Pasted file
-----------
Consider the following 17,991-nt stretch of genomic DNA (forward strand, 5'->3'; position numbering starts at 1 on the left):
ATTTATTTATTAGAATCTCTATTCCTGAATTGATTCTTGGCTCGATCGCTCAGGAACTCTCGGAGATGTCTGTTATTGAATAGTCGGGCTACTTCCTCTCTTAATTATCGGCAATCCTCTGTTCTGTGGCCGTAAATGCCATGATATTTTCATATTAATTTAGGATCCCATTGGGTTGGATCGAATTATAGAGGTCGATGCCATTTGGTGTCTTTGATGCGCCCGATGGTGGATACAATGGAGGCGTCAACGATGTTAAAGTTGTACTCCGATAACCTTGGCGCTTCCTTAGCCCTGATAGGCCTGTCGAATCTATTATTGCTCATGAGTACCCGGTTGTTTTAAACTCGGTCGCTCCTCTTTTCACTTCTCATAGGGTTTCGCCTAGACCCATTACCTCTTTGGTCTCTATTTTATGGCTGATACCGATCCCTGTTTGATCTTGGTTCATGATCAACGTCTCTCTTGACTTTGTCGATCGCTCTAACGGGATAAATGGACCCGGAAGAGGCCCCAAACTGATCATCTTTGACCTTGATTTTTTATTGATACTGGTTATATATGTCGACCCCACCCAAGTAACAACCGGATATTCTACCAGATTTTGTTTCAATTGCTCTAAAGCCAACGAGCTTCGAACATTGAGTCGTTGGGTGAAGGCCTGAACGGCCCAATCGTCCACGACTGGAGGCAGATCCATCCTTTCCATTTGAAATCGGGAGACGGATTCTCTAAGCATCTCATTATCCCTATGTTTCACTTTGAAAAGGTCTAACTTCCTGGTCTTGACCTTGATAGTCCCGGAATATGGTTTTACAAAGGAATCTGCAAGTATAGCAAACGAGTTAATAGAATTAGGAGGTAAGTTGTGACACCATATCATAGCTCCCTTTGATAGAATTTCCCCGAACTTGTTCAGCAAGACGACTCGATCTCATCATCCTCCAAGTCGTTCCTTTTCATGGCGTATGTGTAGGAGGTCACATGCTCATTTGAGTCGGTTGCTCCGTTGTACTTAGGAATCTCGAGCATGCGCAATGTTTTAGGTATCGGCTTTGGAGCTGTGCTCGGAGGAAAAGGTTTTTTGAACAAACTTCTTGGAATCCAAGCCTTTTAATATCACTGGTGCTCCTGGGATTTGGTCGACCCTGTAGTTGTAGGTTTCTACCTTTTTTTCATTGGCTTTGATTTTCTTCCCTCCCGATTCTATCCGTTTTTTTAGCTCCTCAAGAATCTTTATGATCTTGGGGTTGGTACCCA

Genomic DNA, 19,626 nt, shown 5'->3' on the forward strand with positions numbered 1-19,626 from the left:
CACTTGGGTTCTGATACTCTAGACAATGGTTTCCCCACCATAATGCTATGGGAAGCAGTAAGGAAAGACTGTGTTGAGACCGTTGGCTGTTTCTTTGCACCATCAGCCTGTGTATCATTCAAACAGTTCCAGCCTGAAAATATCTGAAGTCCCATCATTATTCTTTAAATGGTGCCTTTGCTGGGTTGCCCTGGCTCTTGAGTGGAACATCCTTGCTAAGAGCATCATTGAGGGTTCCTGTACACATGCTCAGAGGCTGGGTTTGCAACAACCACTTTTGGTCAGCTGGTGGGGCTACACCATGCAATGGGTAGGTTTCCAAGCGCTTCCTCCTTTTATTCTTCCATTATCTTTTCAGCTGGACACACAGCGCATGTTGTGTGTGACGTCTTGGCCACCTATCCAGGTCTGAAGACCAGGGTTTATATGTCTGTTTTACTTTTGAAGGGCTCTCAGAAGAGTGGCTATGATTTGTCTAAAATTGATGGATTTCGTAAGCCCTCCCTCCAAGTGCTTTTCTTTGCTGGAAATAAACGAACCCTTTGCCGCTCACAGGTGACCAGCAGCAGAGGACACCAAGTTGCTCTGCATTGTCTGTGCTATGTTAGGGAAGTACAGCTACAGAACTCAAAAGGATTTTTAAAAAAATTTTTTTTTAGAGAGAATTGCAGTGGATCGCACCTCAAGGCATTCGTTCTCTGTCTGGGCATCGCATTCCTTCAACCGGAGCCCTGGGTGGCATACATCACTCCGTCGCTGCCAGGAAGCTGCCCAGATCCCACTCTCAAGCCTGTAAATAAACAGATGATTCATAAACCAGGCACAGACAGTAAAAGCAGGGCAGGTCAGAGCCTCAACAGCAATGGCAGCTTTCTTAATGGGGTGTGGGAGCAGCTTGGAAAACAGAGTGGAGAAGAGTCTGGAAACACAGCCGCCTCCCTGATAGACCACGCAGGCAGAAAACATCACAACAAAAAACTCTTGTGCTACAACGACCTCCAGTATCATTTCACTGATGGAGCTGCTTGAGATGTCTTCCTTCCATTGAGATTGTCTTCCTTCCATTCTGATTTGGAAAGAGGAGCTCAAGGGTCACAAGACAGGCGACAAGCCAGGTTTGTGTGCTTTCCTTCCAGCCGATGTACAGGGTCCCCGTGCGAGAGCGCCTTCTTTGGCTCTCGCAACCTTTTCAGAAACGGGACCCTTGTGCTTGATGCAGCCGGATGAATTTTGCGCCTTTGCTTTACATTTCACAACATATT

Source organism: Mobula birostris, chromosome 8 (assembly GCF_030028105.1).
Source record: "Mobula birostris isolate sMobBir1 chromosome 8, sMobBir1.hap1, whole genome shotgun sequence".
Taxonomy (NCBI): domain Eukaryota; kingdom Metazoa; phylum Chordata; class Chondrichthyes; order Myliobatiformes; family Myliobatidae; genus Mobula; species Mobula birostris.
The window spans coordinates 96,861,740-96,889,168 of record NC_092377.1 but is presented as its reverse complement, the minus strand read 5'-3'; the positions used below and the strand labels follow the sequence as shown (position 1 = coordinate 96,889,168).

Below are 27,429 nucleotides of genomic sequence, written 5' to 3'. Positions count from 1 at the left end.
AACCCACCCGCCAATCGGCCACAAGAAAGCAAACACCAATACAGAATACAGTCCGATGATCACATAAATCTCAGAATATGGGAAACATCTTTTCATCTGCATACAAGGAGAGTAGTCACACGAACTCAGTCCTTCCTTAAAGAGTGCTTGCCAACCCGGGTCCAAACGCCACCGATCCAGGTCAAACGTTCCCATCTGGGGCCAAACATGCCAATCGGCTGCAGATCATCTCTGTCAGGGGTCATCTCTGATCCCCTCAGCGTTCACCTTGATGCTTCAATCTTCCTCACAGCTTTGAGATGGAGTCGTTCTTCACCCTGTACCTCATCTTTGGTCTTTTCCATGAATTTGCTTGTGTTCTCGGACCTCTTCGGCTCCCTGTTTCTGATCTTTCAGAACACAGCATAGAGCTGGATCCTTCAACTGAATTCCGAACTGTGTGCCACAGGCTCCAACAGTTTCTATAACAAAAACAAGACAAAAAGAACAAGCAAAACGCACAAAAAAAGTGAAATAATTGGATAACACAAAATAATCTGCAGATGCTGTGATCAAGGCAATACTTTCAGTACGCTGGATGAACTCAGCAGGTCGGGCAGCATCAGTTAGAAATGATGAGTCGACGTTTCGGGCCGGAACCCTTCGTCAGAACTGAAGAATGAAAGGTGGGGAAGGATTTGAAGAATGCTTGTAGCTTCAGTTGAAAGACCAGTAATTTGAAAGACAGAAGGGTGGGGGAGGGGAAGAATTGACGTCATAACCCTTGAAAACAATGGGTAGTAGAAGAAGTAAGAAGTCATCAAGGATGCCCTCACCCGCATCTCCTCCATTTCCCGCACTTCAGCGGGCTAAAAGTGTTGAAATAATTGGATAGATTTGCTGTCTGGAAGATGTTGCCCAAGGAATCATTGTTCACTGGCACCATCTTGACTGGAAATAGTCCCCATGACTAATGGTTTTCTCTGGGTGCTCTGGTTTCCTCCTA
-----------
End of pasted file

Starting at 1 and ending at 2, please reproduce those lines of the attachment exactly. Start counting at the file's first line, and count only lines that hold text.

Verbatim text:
Consider the following 17,991-nt stretch of genomic DNA (forward strand, 5'->3'; position numbering starts at 1 on the left):
ATTTATTTATTAGAATCTCTATTCCTGAATTGATTCTTGGCTCGATCGCTCAGGAACTCTCGGAGATGTCTGTTATTGAATAGTCGGGCTACTTCCTCTCTTAATTATCGGCAATCCTCTGTTCTGTGGCCGTAAATGCCATGATATTTTCATATTAATTTAGGATCCCATTGGGTTGGATCGAATTATAGAGGTCGATGCCATTTGGTGTCTTTGATGCGCCCGATGGTGGATACAATGGAGGCGTCAACGATGTTAAAGTTGTACTCCGATAACCTTGGCGCTTCCTTAGCCCTGATAGGCCTGTCGAATCTATTATTGCTCATGAGTACCCGGTTGTTTTAAACTCGGTCGCTCCTCTTTTCACTTCTCATAGGGTTTCGCCTAGACCCATTACCTCTTTGGTCTCTATTTTATGGCTGATACCGATCCCTGTTTGATCTTGGTTCATGATCAACGTCTCTCTTGACTTTGTCGATCGCTCTAACGGGATAAATGGACCCGGAAGAGGCCCCAAACTGATCATCTTTGACCTTGATTTTTTATTGATACTGGTTATATATGTCGACCCCACCCAAGTAACAACCGGATATTCTACCAGATTTTGTTTCAATTGCTCTAAAGCCAACGAGCTTCGAACATTGAGTCGTTGGGTGAAGGCCTGAACGGCCCAATCGTCCACGACTGGAGGCAGATCCATCCTTTCCATTTGAAATCGGGAGACGGATTCTCTAAGCATCTCATTATCCCTATGTTTCACTTTGAAAAGGTCTAACTTCCTGGTCTTGACCTTGATAGTCCCGGAATATGGTTTTACAAAGGAATCTGCAAGTATAGCAAACGAGTTAATAGAATTAGGAGGTAAGTTGTGACACCATATCATAGCTCCCTTTGATAGAATTTCCCCGAACTTGTTCAGCAAGACGACTCGATCTCATCATCCTCCAAGTCGTTCCTTTTCATGGCGTATGTGTAGGAGGTCACATGCTCATTTGAGTCGGTTGCTCCGTTGTACTTAGGAATCTCGAGCATGCGCAATGTTTTAGGTATCGGCTTTGGAGCTGTGCTCGGAGGAAAAGGTTTTTTGAACAAACTTCTTGGAATCCAAGCCTTTTAATATCACTGGTGCTCCTGGGATTTGGTCGACCCTGTAGTTGTAGGTTTCTACCTTTTTTTCATTGGCTTTGATTTTCTTCCCTCCCGATTCTATCCGTTTTTTTAGCTCCTCAAGAATCTTTATGATCTTGGGGTTGGTACCCA